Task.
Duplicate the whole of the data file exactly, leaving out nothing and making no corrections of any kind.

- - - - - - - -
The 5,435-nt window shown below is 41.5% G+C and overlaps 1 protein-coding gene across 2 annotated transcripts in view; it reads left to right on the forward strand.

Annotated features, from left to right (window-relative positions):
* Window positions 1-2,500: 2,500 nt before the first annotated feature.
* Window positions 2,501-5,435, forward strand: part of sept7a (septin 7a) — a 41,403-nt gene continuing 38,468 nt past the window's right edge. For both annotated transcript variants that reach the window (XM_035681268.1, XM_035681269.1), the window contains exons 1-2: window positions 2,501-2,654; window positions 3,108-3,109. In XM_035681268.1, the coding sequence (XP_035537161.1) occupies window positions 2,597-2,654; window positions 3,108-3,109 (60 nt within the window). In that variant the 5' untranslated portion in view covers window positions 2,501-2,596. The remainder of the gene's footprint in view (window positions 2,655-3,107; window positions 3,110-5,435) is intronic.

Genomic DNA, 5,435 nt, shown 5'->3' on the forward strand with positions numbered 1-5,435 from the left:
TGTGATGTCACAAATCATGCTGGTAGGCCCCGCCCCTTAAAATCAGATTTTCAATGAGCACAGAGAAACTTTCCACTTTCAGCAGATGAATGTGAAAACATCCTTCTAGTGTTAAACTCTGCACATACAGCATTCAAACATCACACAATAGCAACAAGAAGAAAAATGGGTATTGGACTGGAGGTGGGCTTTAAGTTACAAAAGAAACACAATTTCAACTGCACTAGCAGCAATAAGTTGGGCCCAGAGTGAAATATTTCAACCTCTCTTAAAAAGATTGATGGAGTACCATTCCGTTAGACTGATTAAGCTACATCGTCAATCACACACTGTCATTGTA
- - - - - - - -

The 5,435-nt window shown below is 41.5% G+C and overlaps 1 protein-coding gene across 2 annotated transcripts in view; it reads left to right on the forward strand.

Annotated features, from left to right (window-relative positions):
* Window positions 1-2,500: 2,500 nt before the first annotated feature.
* Window positions 2,501-5,435, forward strand: part of sept7a (septin 7a) — a 41,403-nt gene continuing 38,468 nt past the window's right edge. For both annotated transcript variants that reach the window (XM_035681268.1, XM_035681269.1), the window contains exons 1-2: window positions 2,501-2,654; window positions 3,108-3,109. In XM_035681268.1, the coding sequence (XP_035537161.1) occupies window positions 2,597-2,654; window positions 3,108-3,109 (60 nt within the window). In that variant the 5' untranslated portion in view covers window positions 2,501-2,596. The remainder of the gene's footprint in view (window positions 2,655-3,107; window positions 3,110-5,435) is intronic.

Genomic DNA, 5,435 nt, shown 5'->3' on the forward strand with positions numbered 1-5,435 from the left:
TGTGATGTCACAAATCATGCTGGTAGGCCCCGCCCCTTAAAATCAGATTTTCAATGAGCACAGAGAAACTTTCCACTTTCAGCAGATGAATGTGAAAACATCCTTCTAGTGTTAAACTCTGCACATACAGCATTCAAACATCACACAATAGCAACAAGAAGAAAAATGGGTATTGGACTGGAGGTGGGCTTTAAGTTACAAAAGAAACACAATTTCAACTGCACTAGCAGCAATAAGTTGGGCCCAGAGTGAAATATTTCAACCTCTCTTAAAAAGATTGATGGAGTACCATTCCGTTAGACTGATTAAGCTACATCGTCAATCACACACTGTCATTGTA